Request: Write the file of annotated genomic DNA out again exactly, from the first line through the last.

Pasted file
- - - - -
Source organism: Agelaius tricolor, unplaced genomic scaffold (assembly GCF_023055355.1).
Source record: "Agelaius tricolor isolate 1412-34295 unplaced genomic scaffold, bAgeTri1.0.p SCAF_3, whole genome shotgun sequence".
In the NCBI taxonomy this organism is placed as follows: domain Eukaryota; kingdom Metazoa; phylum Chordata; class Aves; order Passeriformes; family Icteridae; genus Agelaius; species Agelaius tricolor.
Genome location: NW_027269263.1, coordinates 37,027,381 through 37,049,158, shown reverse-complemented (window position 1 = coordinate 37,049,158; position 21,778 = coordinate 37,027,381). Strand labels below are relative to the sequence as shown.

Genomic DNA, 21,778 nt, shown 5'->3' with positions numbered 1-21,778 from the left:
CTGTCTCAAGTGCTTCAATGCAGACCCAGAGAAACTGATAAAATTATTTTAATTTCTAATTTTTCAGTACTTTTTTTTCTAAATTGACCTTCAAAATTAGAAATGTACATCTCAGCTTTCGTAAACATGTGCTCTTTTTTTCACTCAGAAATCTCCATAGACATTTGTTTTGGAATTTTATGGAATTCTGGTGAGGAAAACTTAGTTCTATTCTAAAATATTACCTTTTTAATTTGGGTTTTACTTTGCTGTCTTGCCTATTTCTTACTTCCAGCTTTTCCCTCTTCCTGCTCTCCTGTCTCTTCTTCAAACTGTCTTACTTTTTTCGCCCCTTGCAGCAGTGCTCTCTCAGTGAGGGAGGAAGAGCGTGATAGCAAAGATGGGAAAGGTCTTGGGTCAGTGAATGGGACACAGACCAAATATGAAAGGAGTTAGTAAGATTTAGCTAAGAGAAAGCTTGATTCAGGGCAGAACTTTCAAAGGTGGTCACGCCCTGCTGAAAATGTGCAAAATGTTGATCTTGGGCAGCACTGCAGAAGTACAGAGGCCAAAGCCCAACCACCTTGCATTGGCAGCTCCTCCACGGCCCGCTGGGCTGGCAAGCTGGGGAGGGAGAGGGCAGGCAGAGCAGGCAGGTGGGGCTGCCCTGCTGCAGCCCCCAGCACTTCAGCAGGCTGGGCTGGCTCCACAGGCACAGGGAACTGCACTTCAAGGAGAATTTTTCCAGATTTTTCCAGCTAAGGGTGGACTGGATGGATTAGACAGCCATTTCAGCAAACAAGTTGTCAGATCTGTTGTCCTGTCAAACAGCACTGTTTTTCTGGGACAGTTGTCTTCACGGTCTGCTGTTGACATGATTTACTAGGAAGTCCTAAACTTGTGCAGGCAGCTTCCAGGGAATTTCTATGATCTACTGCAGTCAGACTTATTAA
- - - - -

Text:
Source organism: Agelaius tricolor, unplaced genomic scaffold (assembly GCF_023055355.1).
Source record: "Agelaius tricolor isolate 1412-34295 unplaced genomic scaffold, bAgeTri1.0.p SCAF_3, whole genome shotgun sequence".
In the NCBI taxonomy this organism is placed as follows: domain Eukaryota; kingdom Metazoa; phylum Chordata; class Aves; order Passeriformes; family Icteridae; genus Agelaius; species Agelaius tricolor.
Genome location: NW_027269263.1, coordinates 37,027,381 through 37,049,158, shown reverse-complemented (window position 1 = coordinate 37,049,158; position 21,778 = coordinate 37,027,381). Strand labels below are relative to the sequence as shown.

Genomic DNA, 21,778 nt, shown 5'->3' with positions numbered 1-21,778 from the left:
CTGTCTCAAGTGCTTCAATGCAGACCCAGAGAAACTGATAAAATTATTTTAATTTCTAATTTTTCAGTACTTTTTTTTCTAAATTGACCTTCAAAATTAGAAATGTACATCTCAGCTTTCGTAAACATGTGCTCTTTTTTTCACTCAGAAATCTCCATAGACATTTGTTTTGGAATTTTATGGAATTCTGGTGAGGAAAACTTAGTTCTATTCTAAAATATTACCTTTTTAATTTGGGTTTTACTTTGCTGTCTTGCCTATTTCTTACTTCCAGCTTTTCCCTCTTCCTGCTCTCCTGTCTCTTCTTCAAACTGTCTTACTTTTTTCGCCCCTTGCAGCAGTGCTCTCTCAGTGAGGGAGGAAGAGCGTGATAGCAAAGATGGGAAAGGTCTTGGGTCAGTGAATGGGACACAGACCAAATATGAAAGGAGTTAGTAAGATTTAGCTAAGAGAAAGCTTGATTCAGGGCAGAACTTTCAAAGGTGGTCACGCCCTGCTGAAAATGTGCAAAATGTTGATCTTGGGCAGCACTGCAGAAGTACAGAGGCCAAAGCCCAACCACCTTGCATTGGCAGCTCCTCCACGGCCCGCTGGGCTGGCAAGCTGGGGAGGGAGAGGGCAGGCAGAGCAGGCAGGTGGGGCTGCCCTGCTGCAGCCCCCAGCACTTCAGCAGGCTGGGCTGGCTCCACAGGCACAGGGAACTGCACTTCAAGGAGAATTTTTCCAGATTTTTCCAGCTAAGGGTGGACTGGATGGATTAGACAGCCATTTCAGCAAACAAGTTGTCAGATCTGTTGTCCTGTCAAACAGCACTGTTTTTCTGGGACAGTTGTCTTCACGGTCTGCTGTTGACATGATTTACTAGGAAGTCCTAAACTTGTGCAGGCAGCTTCCAGGGAATTTCTATGATCTACTGCAGTCAGACTTATTAA